Two-thirds of families on Universal Credit forced into debt in lockdown, study finds

Job Centre Credit: PA

Ministers are under pressure to provide a financial “lifeline” to families receiving Universal Credit (UC) as research suggested around two-thirds have been forced into debt during the coronavirus lockdown.

The Joseph Rowntree Foundation and Save the Children surveyed 3,105 parents of children under 18 claiming either Universal Credit or Child Tax Credit during late May and early June.

It found that 60% of families receiving the benefits had turned to payday loans or using credit cards to borrow money.

The research was carried out by the Joseph Rowntree Foundation. Credit: PA

The survey also revealed that 86% of families have faced extra household costs as a result of the Covid-19 pandemic, with half saying they were behind with rent or other bills.

Some 70% of families said they have cut back on food and other essentials.

The findings come after the Government was forced to perform a U-turn to provide free school meal vouchers to eligible pupils over the summer holidays following a high-profile campaign by England footballer Marcus Rashford.

Downing Street on Tuesday announced a one-off £120 million fund which will benefit some 1.3 million children in England over the six-week summer period.

Rashford said he was “grateful” that Boris Johnson changed his mind, while the PM congratulated the player and said the policy change was the “right thing to do”.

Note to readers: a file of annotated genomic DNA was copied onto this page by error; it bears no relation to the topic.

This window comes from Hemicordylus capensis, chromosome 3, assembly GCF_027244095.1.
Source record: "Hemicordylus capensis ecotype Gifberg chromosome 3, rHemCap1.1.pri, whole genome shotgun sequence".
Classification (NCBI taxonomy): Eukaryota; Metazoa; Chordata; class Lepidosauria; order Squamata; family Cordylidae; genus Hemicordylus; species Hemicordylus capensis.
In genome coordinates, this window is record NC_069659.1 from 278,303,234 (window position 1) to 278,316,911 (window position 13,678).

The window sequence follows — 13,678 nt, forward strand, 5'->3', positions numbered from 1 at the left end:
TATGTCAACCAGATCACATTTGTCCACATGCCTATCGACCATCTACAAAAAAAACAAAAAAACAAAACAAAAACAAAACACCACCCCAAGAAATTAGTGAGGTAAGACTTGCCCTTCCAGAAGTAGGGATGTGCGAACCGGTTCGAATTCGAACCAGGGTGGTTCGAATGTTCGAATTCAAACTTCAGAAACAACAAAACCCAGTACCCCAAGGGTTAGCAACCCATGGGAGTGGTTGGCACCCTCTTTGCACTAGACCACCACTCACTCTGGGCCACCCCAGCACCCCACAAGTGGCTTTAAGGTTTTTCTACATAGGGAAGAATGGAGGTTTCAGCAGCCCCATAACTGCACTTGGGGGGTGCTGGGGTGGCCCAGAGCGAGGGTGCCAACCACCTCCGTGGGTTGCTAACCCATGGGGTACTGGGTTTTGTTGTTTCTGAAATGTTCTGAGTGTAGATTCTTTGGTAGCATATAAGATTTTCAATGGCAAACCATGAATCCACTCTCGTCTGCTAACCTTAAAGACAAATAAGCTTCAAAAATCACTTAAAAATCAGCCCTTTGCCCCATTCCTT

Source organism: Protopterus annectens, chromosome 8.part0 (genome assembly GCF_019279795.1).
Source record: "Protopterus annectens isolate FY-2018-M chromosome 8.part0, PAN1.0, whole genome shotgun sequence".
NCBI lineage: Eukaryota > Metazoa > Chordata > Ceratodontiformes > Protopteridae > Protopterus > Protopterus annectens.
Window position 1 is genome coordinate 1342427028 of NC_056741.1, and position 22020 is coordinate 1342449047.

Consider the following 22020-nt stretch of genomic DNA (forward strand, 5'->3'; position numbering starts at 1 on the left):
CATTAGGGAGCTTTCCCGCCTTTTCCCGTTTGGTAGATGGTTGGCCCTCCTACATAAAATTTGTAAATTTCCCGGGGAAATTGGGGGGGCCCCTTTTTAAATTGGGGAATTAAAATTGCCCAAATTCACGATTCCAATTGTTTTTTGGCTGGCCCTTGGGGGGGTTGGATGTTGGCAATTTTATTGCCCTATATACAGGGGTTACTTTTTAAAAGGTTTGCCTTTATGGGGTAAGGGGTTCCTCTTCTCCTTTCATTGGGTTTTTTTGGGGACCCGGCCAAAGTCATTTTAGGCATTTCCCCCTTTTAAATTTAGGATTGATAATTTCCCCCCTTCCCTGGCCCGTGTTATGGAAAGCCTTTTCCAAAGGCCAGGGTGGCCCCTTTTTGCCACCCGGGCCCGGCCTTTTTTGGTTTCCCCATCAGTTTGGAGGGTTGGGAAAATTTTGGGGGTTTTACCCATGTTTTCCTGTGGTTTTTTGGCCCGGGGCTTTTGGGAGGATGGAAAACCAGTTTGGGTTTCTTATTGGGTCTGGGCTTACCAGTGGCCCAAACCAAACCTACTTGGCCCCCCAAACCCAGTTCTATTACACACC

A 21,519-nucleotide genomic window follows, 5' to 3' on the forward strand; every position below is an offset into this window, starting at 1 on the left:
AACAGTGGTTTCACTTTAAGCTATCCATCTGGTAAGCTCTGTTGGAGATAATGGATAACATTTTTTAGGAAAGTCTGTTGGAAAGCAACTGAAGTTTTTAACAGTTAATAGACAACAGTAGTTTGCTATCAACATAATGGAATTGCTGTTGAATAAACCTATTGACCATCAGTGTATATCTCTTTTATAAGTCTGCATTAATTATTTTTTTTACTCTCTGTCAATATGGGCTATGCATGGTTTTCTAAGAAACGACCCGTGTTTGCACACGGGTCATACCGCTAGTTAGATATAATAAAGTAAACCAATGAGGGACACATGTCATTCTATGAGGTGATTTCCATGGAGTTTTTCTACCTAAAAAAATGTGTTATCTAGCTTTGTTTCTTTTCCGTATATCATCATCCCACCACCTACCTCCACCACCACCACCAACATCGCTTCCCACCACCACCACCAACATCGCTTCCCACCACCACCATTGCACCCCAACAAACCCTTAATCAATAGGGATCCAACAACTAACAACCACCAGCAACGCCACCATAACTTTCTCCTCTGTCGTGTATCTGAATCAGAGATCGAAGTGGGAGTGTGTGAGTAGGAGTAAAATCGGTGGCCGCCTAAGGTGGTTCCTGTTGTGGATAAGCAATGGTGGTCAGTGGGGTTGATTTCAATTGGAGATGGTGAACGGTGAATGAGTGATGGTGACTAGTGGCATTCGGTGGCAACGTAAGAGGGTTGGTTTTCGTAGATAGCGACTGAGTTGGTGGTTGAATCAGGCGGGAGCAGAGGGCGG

Boris Johnson will appear in the Commons for PMQs on Wednesday. Credit: PA

Mr Johnson will appear before MPs at Prime Minister’s Questions on Wednesday afternoon.

He has been privately criticised by some Tory backbenchers for the time taken to announce the policy change on free school meals, and is under growing pressure to reduce the two-metre social distancing rule to help revive the economy.

The Prime Minister said “watch this space” in response to pressure to ease the rule, which businesses including shops, bars and restaurants say limit their ability to reopen.

The need for action to support the economy was underlined by official figures which showed a sharp drop in the number of paid employees – down by 2.1% or 612,000 in May compared with March – and a huge increase in benefit claims.

Although the UK jobless rate remained largely unchanged quarter-on-quarter at 3.9% in the three months to April, with unemployment at 1.34 million, there are fears that more redundancies could follow as Government support is withdrawn over the coming months.

Meanwhile on Wednesday, MPs on the Education Select Committee will hear evidence from union chiefs on the reopening of schools, while the Science and Technology Committee will take evidence on the test-and-trace programme.

The Work and Pensions Select Committee will also hear evidence on the problems experienced by Universal Credit claimants as part of its inquiry into the five-week wait for a first payment.